JJ: Does Google Apps meet all the security and compliance needs that your company may have?

MJ: Because we're a private company, we're not held to the same regulations and compliance requirements of larger / public companies. However, we have been asked to come up to those levels of compliance because of the types of contracts we work on with the US and Foreign governments. Google Apps by itself does not provide these types of compliance. Google uses an add-on service called Postini for message archival, content filtering, encryption, etc. We will probably be moving to Postini's message archiving solution within the next year.

JJ: Other than Google mail, what other Google Apps do you use?

MJ: We use most of the Google Apps suite including calendar, docs, sites, video, and groups. We also use Google Apps Sync for Outlook and Google Cloud Connect for integration with Word, Excel, and PowerPoint. We've also started using a product called Gantter Project (free) from the Google Apps marketplace for use as an alternative to Microsoft Project.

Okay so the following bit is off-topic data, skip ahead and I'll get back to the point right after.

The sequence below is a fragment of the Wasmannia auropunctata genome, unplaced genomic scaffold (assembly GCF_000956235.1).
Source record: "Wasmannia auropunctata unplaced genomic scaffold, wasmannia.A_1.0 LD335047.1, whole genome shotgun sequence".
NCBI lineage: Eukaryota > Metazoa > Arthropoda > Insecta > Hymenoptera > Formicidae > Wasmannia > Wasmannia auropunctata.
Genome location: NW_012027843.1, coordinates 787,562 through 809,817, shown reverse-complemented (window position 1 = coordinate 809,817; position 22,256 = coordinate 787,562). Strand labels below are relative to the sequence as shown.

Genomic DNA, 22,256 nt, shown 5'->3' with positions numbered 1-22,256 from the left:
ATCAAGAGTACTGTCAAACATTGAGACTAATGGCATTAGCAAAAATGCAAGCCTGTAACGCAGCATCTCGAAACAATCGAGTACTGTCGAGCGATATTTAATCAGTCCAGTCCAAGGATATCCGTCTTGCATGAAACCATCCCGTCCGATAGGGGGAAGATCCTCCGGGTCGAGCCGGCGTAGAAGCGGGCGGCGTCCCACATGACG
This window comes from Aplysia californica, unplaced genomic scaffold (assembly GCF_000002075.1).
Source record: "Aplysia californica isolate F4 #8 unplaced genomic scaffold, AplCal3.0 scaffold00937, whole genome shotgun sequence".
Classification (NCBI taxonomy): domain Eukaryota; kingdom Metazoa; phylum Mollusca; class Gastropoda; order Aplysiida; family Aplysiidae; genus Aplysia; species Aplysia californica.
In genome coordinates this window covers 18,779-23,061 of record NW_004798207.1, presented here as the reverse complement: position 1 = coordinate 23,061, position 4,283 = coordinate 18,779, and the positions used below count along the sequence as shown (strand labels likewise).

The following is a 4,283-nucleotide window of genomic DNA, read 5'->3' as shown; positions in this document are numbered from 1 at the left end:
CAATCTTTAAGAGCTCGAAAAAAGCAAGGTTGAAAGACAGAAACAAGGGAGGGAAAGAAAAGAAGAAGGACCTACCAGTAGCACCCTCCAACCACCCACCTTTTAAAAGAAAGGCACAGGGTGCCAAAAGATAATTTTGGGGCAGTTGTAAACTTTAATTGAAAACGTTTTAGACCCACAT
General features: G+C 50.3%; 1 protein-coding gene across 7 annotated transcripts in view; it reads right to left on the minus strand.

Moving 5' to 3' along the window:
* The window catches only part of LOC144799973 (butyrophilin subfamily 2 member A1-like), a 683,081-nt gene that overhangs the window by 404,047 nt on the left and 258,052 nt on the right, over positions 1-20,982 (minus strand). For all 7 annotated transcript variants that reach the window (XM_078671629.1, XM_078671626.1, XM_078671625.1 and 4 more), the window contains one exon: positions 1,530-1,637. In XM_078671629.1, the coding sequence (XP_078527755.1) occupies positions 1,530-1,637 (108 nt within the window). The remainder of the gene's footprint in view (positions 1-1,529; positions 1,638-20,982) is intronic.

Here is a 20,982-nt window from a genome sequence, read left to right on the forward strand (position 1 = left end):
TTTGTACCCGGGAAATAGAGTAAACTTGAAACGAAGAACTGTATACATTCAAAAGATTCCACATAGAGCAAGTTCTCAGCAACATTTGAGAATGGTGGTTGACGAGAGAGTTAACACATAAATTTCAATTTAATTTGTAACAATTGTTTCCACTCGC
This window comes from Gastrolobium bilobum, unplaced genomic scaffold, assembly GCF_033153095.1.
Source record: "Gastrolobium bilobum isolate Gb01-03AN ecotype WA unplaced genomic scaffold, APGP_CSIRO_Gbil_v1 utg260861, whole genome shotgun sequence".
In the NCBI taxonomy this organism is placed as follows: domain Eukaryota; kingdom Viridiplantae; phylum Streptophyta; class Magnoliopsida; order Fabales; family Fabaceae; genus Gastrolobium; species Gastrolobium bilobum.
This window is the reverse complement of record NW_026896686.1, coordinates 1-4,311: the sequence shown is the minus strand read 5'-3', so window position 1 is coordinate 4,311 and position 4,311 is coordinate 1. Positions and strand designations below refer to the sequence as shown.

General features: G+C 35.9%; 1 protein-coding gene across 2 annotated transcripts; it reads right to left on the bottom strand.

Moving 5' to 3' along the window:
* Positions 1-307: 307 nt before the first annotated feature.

JJ: Any comments on how difficult Google Apps is to license?

MJ: Google apps is super easy to license. It's $50 per user per year. The Postini add-on is either $15 / user / year or $33 / user / year depending on if you want 1 or 10 years of message archiving respectively. IF you're looking into some of the Google Apps marketplace add-ons, they can get cumbersome to license but those aren't directly sold by Google.


JJ: Any concerns about uptime in the cloud?

MJ: After evaluating our situation and looking at our infrastructure, we concluded that the possibility of a local power outage or internet connection failure is more of a driving factor in our up-time than a cloud based service. In our experience with Google Apps there have been limited outages or service interruptions none of which have lasted for more than about 5 minutes.

JJ: Did you ever consider going with Microsoft Exchange?

MJ: We did consider it, but based on our infrastructure it was simply going to be too expensive. We also estimated that we would have had to hire additional IT staff to facilitate an Exchange deployment.

JJ: Have you looked at Office 365 at all?

MJ: We were not aware of Office 365 when we started our Google Apps deployment. We looked into BPOS but decided it did not offer the storage we required as well as being considerably more expensive.